Josh Gerstein (Politico) has transcripts of Breyer’s Good Morning America remarks, which seemed to suggest that Koran-burning might be constitutionally unprotected, but also his more recent Larry King Live remarks, which pretty strongly suggest that Koran-burning is indeed constitutionally protected.
To recap, the earlier remarks were ambiguous. Stephanopoulos asked whether globalization and the Internet, and the greater risk that expression in the U.S. may lead to killings overseas, should “change the nature .. of what we can allow and protect.” Breyer responded: “Well in a sense, yes. In a sense, no…. [Y]ou can say, with the internet, you can say this. Holmes said, it doesn’t mean you can shout fire in a crowded theater. Well what is it? Why? Because people will be trampled to death. And what is the crowded theater today? What is being trampled to death? … Well perhaps that will be answered by, if it’s answered by our court. It will be answered over time, in a series of cases, which force people to think carefully. That’s the virtue of cases.” That might mean that he’s suggesting Koran-burning might be unprotected (“in a sense, yes,” the Internet should change what we protect, and that remains to be “answered over time, in a series of cases”). Or these might be, as Ann Althouse thought, just “the usual platitudes about how judges interpret law and decide cases in the context of ever-changing real world facts and let’s have a fine day in the classroom cogitating about the elaborateness of all that.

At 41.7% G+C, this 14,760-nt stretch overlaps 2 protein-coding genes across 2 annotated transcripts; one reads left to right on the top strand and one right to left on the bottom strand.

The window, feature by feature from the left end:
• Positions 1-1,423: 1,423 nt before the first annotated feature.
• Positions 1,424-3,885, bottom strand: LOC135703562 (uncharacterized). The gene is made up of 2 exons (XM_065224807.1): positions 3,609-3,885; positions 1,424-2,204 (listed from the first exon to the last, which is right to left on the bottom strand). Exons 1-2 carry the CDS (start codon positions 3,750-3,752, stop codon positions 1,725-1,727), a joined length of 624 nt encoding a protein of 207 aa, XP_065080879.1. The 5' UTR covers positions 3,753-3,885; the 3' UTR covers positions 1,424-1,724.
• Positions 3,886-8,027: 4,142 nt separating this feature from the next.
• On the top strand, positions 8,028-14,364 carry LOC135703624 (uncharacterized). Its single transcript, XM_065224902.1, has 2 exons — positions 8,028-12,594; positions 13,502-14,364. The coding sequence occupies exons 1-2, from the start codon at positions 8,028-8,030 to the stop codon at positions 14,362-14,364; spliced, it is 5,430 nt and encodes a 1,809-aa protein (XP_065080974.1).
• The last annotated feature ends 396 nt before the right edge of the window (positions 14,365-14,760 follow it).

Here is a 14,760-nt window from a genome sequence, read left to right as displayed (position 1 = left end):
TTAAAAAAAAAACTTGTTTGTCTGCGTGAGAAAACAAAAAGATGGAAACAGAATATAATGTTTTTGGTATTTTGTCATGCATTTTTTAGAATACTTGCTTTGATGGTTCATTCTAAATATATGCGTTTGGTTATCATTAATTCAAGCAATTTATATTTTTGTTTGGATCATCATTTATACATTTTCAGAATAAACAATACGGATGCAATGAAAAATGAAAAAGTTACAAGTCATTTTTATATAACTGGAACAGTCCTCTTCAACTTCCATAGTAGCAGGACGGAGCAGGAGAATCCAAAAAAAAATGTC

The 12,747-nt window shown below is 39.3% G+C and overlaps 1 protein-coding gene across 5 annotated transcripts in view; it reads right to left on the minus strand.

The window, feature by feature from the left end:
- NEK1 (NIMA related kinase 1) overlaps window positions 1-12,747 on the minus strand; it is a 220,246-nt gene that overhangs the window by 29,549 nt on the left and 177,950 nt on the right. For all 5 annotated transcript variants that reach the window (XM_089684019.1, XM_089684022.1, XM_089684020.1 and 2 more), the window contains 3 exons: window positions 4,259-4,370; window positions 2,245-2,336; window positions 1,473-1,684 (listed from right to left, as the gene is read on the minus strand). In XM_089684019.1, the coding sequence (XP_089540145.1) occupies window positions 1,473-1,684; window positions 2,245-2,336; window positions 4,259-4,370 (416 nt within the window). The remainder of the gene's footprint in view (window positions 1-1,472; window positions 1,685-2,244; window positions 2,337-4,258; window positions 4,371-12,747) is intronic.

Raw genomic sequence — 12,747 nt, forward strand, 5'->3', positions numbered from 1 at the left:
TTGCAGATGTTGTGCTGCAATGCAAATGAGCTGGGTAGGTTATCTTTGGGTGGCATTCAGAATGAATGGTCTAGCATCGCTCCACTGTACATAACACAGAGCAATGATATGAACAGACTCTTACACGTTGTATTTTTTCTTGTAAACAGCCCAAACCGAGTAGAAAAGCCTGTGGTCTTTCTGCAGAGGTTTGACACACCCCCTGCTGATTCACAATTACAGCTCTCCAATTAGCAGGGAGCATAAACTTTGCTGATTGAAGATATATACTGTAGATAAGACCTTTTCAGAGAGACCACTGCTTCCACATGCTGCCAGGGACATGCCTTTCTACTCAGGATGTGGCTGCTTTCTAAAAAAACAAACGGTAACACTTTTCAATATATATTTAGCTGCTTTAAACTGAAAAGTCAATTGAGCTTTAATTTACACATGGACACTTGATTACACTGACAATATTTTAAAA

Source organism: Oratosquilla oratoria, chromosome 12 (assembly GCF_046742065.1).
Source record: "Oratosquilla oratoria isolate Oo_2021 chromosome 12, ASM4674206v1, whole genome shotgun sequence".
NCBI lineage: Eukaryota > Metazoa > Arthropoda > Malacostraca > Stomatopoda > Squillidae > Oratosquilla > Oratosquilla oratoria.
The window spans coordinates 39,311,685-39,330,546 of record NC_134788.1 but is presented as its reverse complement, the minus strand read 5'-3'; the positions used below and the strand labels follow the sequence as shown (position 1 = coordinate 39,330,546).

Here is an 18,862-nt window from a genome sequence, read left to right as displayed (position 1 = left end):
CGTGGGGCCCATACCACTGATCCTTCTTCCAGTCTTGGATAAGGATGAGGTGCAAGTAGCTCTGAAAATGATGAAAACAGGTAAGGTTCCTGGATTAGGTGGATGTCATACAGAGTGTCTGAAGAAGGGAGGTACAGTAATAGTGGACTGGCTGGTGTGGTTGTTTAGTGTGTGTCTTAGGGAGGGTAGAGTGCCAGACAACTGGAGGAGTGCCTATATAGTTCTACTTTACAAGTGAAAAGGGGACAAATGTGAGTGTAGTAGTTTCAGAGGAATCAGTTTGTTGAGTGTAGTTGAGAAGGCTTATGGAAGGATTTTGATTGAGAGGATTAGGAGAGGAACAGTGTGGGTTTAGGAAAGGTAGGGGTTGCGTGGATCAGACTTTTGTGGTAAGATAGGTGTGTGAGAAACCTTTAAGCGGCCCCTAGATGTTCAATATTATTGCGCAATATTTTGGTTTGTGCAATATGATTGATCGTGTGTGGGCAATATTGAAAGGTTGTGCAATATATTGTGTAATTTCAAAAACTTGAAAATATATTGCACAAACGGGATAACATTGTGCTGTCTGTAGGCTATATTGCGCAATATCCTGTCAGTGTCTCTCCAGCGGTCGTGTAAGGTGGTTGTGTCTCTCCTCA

In any case, the new remarks seem to pretty strongly come out in favor of the constitutional protection of Koran-burning:
CNN’s Larry King: There’s no doubt that Pastor Jones, little church in Florida, had the right, he has the right to burn the Quran, doesn’t he?
Breyer: Yeah, I said it depends on what analogy you use, but the most one analogous case is that there was — you have the right to burn an American flag as a symbol….
King: … Does [the flagburning decision] make us a great country?
Breyer: It helps. It helps…. [W]hat we’re saying is we protect expression that we hate. And protecting expression that we hate is not the only good thing in the world, but it is one good thing in the world. And when you have a country of 300 million different people who think different things, it is helpful. It is helpful to tell everyone, you can think what you want.
King: Hard for other people to comprehend why Nazis can march —
Breyer: There they are. You know, it’s so often I hear people say — and particularly this is a college students, sir. Well, that’s just so terrible what he’s saying. I say, oh, you think that free speech is only for people who don’t say things that are terrible….
I’m glad to hear Justice Breyer say that.